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J Infect Dis. 1995 Dec;172(6):1598-601.

Interaction with human immunodeficiency virus type 1 modulates innate effector functions of human monocytes.

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  • 1Immuno AG, University of Vienna, Austria.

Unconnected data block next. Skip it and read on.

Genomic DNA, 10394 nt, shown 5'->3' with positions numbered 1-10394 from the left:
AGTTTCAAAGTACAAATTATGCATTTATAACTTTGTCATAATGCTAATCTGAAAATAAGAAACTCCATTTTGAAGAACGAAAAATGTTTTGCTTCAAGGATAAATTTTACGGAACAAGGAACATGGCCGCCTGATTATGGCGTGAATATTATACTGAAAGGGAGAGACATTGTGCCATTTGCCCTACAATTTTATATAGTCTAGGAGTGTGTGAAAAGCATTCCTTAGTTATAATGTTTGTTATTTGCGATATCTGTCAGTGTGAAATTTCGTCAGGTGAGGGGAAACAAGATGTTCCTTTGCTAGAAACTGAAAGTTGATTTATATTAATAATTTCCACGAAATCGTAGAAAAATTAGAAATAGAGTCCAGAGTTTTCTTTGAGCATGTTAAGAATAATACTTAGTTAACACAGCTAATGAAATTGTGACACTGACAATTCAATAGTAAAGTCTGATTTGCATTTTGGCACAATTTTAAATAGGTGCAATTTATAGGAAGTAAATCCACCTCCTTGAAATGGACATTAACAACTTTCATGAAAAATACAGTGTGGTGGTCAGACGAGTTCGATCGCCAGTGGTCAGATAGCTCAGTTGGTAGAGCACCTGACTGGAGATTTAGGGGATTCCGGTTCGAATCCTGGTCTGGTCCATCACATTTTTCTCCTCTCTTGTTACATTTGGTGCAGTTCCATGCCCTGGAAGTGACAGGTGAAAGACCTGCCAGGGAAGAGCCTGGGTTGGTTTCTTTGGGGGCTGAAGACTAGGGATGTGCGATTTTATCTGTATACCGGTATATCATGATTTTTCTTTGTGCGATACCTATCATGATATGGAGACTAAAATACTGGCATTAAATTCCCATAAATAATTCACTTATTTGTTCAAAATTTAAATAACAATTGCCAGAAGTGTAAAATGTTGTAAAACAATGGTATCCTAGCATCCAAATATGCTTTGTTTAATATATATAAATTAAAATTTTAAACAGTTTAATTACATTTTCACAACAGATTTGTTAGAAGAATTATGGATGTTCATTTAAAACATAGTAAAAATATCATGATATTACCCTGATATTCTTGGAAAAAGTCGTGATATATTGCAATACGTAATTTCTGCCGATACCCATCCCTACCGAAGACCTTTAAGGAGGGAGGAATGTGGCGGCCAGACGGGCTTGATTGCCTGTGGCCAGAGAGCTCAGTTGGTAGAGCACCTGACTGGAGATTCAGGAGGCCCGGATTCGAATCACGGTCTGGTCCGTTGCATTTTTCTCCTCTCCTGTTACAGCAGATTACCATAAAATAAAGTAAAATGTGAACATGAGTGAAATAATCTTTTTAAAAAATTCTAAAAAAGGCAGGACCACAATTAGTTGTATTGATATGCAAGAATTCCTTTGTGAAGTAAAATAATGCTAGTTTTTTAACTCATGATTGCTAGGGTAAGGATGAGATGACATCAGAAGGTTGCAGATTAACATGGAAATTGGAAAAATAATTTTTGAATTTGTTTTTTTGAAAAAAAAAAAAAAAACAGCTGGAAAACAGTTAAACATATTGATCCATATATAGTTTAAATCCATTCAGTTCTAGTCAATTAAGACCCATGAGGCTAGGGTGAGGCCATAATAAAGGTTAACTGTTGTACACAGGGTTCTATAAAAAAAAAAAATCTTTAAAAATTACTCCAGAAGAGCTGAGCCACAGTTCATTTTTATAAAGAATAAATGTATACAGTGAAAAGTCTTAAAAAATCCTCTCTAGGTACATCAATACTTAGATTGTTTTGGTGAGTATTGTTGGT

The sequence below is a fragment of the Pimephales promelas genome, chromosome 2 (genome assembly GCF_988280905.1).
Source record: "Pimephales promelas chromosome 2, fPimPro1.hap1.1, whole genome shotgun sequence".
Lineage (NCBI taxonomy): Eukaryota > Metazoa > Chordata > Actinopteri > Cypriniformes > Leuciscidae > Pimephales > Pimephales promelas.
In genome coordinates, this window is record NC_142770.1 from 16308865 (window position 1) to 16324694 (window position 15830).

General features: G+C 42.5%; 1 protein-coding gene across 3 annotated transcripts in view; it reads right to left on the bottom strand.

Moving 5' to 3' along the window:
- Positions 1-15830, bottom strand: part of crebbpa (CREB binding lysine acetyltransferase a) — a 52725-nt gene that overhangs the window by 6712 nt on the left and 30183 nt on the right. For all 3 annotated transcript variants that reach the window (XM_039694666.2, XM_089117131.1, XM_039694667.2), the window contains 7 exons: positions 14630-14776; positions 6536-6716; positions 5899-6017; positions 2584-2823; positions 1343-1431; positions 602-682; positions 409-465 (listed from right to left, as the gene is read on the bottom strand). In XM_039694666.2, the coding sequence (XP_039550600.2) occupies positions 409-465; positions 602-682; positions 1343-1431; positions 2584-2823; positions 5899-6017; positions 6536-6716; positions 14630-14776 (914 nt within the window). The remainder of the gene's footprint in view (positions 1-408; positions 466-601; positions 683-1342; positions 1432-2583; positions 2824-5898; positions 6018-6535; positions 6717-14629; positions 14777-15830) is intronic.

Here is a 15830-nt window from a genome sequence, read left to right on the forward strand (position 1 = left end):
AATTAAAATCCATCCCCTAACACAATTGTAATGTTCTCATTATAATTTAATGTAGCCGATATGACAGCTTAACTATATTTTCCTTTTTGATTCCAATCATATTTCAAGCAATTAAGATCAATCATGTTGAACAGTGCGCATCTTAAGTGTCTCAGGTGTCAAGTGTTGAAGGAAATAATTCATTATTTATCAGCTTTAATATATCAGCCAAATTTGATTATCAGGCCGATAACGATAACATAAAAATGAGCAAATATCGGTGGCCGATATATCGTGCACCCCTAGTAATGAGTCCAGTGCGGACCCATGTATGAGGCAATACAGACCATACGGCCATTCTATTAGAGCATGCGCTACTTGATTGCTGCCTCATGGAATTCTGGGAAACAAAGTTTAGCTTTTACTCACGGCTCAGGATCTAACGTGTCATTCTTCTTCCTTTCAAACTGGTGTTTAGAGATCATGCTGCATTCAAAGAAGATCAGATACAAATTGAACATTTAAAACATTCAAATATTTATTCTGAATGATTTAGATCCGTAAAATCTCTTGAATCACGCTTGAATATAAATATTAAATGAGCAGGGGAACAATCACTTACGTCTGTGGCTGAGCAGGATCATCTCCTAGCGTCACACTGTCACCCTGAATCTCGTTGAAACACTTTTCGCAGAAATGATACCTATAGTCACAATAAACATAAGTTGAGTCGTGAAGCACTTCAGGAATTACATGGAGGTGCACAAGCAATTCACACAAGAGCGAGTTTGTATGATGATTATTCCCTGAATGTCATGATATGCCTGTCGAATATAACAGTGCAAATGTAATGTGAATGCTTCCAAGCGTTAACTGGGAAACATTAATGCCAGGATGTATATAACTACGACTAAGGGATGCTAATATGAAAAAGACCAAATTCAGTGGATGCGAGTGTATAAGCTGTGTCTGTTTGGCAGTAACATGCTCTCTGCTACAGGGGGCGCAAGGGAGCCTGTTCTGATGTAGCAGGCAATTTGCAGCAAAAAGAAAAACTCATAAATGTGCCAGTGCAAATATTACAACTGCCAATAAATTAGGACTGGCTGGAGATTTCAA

The effect of human immunodeficiency virus (HIV) type 1 on human mononuclear phagocyte effector functions in response to infection with bacteria of the Mycobacterium avium-intracellular complex (MAC) was investigated. The results showed that interaction of HIV-1 or its constituents with CD4 expressed in the monocyte membrane led to substantial impairment of monocyte capacity to restrict the intracellular growth of MAC. This was accompanied by substantially decreased production of tumor necrosis factor-alpha by HIV-1-exposed and MAC-infected monocytes. However, productive HIV-1 infection of monocytes was not required to induce the observed effects. These studies suggest that HIV-1 may interfere with innate mononuclear phagocyte function. This may be of physiologic importance in the late stages of AIDS, when an impaired T cell immunity can no longer provide proper immune-activating signals, and may help to explain the undue susceptibility to MAC infections in these patients.

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